A store in Australia is apparently taking an extreme approach to eliminating showrooming, alerting would-be customers that they'll be charged $5 if they come in to browse but don't buy anything.
Reddit user BarrettFox posted a snapshot of a sign warning shoppers that the store would impose a $5 fee for people who are "just looking." The fee, the sign explains, will be deducted from the final purchase price, ensuring that people who actually buy something won't be charged. It notes that it's pursuing this strategy because of "a high volume of people who use this store as a reference and then purchase goods elsewhere."
The user identified the store as a specialty food retailer based in Brisbane, Australia; we've reached out to the store to confirm that they posted the sign, but because it's currently the middle of the night in Australia, we haven't heard back yet.
But if this store is actually charging people just for walking in the door, it has to be the most misguided strategy we've seen for dealing with showrooming. While it's undoubtedly frustrating to have people use your store as a showroom just so they can buy the same goods online, imposing a cover charge is hardly the ideal solution. The goal of any retailer should be to impress customers with competitive pricing and great customer service -- not treat their customers with suspicion and hostility from the moment they walk in the door.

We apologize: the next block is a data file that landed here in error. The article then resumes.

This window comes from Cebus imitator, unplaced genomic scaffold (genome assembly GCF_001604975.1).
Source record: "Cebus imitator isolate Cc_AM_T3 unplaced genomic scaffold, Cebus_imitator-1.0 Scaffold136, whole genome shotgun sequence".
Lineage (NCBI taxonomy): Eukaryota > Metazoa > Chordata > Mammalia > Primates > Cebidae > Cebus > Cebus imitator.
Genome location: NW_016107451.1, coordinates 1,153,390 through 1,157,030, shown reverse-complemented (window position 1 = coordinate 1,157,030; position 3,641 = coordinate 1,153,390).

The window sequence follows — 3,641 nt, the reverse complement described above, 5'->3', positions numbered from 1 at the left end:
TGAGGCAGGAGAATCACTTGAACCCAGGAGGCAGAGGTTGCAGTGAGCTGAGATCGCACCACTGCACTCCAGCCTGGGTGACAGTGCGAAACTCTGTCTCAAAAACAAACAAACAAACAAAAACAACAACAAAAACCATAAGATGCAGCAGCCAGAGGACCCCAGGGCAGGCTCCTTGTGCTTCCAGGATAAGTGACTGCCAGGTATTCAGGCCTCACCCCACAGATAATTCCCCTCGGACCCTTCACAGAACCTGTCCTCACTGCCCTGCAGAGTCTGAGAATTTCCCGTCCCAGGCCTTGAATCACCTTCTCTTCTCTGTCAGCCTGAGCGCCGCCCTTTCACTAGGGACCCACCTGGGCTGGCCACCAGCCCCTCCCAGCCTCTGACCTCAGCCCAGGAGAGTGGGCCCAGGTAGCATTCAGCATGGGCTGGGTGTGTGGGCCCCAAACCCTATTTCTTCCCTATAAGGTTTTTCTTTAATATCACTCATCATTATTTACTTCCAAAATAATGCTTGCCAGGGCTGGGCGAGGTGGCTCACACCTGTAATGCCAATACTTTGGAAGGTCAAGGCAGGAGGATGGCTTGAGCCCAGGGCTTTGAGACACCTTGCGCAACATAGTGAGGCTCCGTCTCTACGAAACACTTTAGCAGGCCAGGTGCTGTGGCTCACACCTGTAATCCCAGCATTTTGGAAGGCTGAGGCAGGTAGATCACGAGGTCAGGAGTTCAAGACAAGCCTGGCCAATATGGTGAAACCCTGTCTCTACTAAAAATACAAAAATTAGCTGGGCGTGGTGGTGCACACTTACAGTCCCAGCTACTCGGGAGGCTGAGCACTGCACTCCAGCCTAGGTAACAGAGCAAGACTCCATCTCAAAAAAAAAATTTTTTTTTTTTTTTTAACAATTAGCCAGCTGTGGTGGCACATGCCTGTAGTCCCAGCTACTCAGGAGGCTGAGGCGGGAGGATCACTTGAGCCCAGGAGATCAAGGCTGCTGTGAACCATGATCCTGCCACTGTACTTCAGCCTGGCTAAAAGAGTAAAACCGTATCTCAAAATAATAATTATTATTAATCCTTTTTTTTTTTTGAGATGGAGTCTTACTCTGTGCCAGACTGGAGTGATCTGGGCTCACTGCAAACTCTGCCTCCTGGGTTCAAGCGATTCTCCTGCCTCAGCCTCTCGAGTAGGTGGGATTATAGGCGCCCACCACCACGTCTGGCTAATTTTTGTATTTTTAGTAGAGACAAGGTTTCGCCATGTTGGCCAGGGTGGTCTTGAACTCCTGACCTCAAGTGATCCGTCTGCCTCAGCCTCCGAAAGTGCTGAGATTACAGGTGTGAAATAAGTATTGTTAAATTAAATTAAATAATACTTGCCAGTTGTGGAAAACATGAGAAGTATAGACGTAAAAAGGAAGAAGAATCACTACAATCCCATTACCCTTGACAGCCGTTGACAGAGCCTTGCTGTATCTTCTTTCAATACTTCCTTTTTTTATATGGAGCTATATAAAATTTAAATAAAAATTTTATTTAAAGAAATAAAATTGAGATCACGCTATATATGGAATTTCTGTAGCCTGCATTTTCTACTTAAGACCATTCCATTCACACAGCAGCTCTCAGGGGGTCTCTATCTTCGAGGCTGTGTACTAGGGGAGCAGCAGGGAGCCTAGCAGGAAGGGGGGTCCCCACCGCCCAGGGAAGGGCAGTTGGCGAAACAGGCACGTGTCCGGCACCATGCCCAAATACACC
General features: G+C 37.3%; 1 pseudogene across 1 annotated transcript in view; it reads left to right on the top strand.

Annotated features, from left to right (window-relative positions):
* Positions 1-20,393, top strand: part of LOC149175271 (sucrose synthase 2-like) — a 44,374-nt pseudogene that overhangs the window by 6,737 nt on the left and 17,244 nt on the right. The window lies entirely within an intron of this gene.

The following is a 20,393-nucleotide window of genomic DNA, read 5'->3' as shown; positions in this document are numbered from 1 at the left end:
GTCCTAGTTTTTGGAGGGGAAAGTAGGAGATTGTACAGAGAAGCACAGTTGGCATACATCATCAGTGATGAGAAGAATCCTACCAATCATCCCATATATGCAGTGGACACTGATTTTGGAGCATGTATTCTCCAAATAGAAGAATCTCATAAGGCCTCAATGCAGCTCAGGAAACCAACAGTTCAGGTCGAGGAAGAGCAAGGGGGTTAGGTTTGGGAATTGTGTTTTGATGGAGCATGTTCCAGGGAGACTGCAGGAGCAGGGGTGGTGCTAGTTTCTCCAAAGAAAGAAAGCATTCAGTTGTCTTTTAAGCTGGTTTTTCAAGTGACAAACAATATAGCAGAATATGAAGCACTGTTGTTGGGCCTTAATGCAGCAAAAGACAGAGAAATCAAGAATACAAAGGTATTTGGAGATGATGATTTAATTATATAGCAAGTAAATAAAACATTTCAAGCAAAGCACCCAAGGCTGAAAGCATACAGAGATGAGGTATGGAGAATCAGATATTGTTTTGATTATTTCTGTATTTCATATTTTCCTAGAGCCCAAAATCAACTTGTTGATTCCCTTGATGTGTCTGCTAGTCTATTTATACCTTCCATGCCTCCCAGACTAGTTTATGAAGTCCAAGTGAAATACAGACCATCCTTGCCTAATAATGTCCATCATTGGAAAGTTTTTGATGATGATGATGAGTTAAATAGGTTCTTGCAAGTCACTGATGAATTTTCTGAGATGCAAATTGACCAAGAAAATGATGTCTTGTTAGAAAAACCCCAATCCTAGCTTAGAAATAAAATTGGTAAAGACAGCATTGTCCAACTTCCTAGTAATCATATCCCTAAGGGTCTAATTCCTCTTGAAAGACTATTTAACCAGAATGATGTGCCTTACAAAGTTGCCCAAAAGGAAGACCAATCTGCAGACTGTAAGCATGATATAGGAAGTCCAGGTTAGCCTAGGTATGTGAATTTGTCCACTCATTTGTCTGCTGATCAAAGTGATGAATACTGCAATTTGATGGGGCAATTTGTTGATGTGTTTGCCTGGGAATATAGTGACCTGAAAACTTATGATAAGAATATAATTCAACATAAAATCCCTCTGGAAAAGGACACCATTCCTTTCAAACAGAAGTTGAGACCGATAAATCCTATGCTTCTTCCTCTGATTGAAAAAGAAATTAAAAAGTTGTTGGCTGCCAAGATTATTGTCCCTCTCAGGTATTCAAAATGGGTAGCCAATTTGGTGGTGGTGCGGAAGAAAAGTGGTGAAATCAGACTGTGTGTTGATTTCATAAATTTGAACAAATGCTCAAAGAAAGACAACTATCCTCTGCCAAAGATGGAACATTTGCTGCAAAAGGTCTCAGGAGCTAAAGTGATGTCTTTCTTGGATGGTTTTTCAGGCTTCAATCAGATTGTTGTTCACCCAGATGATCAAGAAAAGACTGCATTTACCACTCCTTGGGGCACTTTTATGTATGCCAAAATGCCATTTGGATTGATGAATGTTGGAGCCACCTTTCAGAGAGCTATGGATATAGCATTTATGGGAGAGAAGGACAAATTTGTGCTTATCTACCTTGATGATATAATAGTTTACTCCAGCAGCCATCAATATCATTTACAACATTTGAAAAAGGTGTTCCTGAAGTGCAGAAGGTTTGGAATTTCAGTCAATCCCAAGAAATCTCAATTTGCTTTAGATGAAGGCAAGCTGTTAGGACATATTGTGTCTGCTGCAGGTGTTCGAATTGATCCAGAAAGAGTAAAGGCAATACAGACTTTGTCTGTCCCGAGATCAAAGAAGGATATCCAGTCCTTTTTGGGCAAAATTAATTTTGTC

That approach won't just keep the showroomers away, either -- it's inevitably going to turn off a lot of potential customers who had no intention of showrooming, but aren't about to step into a store that forces them to pay an entrance fee if they don't find anything they like.
It's not the first time we've seen a store take this approach. A couple of years ago, a shoe store got fed up with people who tried on their shoes and then bought them online, and decided to impose a $20 "fitting fee." In both cases, we're struggling to understand how the store would even enforce such a charge; if we hear back on how it's going, we'll let you know.
But in the meantime, this store and other retailers considering a similar scheme might instead want to explore a more consumer-friendly approach. Target and Best Buy were likewise stung by shoppers who came in, tried out their products and then went home to buy on Amazon. But instead of banning phones or trying to charge an entrance fee, they instead extended their price-matching policy to Amazon and other online retailers.
Obviously doing so might cut into those retailers' profit margins, and that will also be true for this small business owner. But if, as the sign claims, the store's prices "are almost the same as the other stores," it shouldn't be much of a problem.
Matt Brownell is the consumer and retail reporter for DailyFinance. You can reach him at Matt.Brownell@teamaol.com, and follow him on Twitter at @Brownellorama.
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